Can I fit a bath waste trap to my kitchen sink in order to have more space in the cabinet?

A shallow trap would leave room for a shelf and bin beneath. Any reason why not?
Thanks,
Peter
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Sink waste traps often have a removeable element which can be unscrewed so at to physically scoop out any blockage. A quick google image search suggests bath waste "traps" typically don't offer this feature.
michael adams
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What about using a bottle trap?
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I think they used to inthe days of copper waste fittings
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Some do, but the problem is if he fits a shelf close to it, how on earth will he get the gunk out of it?
I unfortunately have a different problem the trap on my sink is plastic and has what I can only describe as a large cup shaped bit screwed on over both in and out of the trap. The thing has not been off for years and I have a nasty feeling it never will again. I can't budge it by hand though it has no way of gripping it except for a kind of few raised ridges. I think if I used a strap wrench on it I'd break it off at the plug hole or the pipe that goes out through the wall! Brian
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On 04/06/2018 18:56, michael adams wrote:

Yes but as long as you can remove the (shallow) trap easily enough if it becomes blocked, why not? In the "old days" of lead, the screwed fitting at the lowest point was the thing you could be reasonably certain of being able to get undone, with the attachment to the sink and the waste pipe quite possibly being set solid with boss white or whatever.
With modern fittings, it should be easy enough to disconnect a bath type trap at each end. Especially if you have a wet and dry vacuum cleaner ready to mop up the leaks.
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On 04/06/18 18:56, michael adams wrote:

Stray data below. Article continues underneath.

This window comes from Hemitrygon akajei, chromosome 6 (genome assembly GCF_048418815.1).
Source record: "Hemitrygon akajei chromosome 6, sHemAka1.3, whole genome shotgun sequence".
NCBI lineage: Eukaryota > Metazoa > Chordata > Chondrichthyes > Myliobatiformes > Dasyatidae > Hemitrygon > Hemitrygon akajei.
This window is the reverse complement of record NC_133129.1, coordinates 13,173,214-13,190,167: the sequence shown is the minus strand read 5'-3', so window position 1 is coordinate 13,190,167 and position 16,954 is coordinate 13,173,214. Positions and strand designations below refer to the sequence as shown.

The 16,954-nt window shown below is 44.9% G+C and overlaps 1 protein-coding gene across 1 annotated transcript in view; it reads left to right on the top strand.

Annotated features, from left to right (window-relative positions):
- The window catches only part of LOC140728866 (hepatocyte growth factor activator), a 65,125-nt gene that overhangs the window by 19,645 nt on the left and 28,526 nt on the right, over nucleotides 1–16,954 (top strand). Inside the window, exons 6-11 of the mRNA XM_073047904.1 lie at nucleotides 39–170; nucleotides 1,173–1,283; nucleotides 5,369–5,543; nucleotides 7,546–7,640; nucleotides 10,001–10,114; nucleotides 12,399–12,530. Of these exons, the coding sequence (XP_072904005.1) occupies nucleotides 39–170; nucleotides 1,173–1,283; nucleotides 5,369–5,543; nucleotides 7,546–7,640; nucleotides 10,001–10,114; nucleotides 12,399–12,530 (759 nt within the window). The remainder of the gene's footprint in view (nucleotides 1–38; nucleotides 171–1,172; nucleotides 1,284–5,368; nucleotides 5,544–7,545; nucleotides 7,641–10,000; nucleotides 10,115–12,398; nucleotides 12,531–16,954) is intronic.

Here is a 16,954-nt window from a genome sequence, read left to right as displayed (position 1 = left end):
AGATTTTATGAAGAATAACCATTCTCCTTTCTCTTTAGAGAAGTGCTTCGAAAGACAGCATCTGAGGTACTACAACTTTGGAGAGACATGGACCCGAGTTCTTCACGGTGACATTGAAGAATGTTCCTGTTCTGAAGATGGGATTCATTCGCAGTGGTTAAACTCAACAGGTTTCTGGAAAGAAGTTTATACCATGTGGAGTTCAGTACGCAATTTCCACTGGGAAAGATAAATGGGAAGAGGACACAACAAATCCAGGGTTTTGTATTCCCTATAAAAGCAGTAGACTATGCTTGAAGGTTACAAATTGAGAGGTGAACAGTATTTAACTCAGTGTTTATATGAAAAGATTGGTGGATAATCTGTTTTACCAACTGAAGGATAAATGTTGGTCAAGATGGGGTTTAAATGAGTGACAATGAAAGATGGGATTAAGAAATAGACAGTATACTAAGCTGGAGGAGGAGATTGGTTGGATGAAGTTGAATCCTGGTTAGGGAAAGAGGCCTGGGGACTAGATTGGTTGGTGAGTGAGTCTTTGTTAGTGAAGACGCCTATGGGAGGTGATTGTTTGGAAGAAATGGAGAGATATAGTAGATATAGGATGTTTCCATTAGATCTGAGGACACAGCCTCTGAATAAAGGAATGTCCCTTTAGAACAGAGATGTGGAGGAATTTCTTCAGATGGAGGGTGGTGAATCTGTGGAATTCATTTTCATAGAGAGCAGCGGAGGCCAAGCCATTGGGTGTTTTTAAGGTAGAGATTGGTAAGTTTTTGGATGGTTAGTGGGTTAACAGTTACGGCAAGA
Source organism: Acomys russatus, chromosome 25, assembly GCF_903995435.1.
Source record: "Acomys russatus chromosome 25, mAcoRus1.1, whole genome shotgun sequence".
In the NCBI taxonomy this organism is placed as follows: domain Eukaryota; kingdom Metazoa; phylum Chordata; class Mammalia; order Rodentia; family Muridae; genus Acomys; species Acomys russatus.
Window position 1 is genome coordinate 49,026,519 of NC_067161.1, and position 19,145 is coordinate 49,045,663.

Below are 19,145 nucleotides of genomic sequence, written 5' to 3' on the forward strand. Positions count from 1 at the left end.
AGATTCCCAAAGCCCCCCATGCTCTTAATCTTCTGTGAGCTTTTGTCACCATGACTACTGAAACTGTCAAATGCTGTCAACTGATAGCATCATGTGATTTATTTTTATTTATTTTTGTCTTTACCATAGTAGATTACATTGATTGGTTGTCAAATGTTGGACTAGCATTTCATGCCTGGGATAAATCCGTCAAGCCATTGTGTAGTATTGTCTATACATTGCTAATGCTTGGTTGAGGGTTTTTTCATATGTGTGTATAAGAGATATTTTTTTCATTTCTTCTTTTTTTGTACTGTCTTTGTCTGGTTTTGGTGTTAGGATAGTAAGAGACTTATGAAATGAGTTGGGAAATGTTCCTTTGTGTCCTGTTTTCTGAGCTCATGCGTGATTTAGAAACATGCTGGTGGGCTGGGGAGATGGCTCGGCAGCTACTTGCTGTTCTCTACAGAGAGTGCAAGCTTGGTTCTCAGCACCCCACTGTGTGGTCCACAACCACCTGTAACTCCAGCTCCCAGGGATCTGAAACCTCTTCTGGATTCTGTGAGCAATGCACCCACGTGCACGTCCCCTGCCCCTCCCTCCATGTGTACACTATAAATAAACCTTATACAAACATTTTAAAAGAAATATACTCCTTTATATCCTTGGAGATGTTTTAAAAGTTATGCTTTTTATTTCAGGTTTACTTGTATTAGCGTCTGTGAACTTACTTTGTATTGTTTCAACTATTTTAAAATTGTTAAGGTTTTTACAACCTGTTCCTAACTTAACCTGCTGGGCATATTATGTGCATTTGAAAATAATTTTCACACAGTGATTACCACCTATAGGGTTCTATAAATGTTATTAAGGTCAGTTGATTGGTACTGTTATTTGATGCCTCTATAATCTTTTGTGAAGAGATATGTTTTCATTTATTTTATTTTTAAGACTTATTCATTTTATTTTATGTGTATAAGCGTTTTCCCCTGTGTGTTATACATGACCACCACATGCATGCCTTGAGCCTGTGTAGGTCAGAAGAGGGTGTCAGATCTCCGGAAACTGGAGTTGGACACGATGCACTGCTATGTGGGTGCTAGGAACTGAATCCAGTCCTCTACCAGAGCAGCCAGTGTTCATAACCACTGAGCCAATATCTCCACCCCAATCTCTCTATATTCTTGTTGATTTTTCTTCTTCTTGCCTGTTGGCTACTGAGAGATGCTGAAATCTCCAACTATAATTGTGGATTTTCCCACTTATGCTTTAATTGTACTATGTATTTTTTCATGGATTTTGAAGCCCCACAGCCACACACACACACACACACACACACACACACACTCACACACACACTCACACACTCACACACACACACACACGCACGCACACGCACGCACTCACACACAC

shwoer ones do but often suck dry leaving pongs

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On 04/06/2018 18:02, Peter wrote:

There is a far easier solution for this. I have done this for my kitchen sink, my utility room sink and even the en-suite room sink.
I get my waste traps from FRANKE which allows you to put the waste traps at the BACK or the SIDE of the cupboard so one can reclaim the room within the cabinet as its no longer in the middle.
In our case, the kitchen sink cabinet is used for our recycling bins.
The utility sink cupboard has very tall washing powder containers within it.
The en-suite cupboard is in fact built over the sloping stairs ceiling so it has staircase shelving within so the waste trap is at the side of the cupboard. There was no room for a conventional U trap or I would have had to cut through the stairs ceiling. I did have to use a 32mm to 40mm ring adapter though with LS-X.
Google for Franke Siphon 1 or siphon II oe Siphon III
or go straight here:
https://www.franke.com/gb/en/ks/products/kitchen-solutions/plumbing-kits/112-0052-536_detail.html
ALthough it appears to be for a kitchen sink with multiple bowls and outlets for dishwashers and washing machines, these can be blanked off with the supplied blanking discs.
The kit has a long "elbow" which you attach to the sink waste and direct the water to where you want the 'U' trap to go.
Hope you find this helpful,
Stephen.
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On 04/06/2018 21:09, Stephen wrote:

Thanks for that - good idea, some prices/pics:
https://www.plumbworld.co.uk/kitchen-sink-wastes-19567-0000
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On Tuesday, 5 June 2018 08:33:54 UTC+1, RJH wrote:

And (rather surprisingly!) B&Q do similar kits for half the price, off-the-shelf. I successfully used a B&Q one in my kitchen 10 years ago:
https://www.diy.com/departments/pack-b-1-5/-2-bowl-waste-overflow-plumbing-kit/1306786_BQ.prd
https://www.diy.com/departments/floplast-double-bowl-sink-waste-kit-dia-40mm/53511_BQ.prd
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On 04/06/18 21:09, Stephen wrote:

Good point - the OP could fit a running trap (inline with the pipework) downstream of the sink and put a simple bend on the sink outlet.
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Not sure about the horizontal pipe - it will get smelly.
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On 04/06/18 18:02, Peter wrote:

All that matters is you have the correct depth of water seal.
If you google for Building Approved Documents and look for the one detailing drainage, that will tell you.
But an alternative solution would be a bottle trap that could be unscrewed and dropped through a hole in the shelf.
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On Monday, 4 June 2018 18:02:28 UTC+1, Peter wrote:

Thanks for useful info. Seems like there are at least three possible ways around it.
Peter
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On Wed, 6 Jun 2018 03:22:39 -0700 (PDT), Peter wrote:

Four? http://hepvo.com/ I fitted one to a 1½ sink taht would have had 2 traps (why?!) and more or less occupied all of the easily reachable top shelf. Had to start forward, go through 180 deg. and put one end of the trap just into the wall. It freed up almost all of the shelf and worked well for about 8 years - then frequent v. hot fat...! A replacement is still OK.
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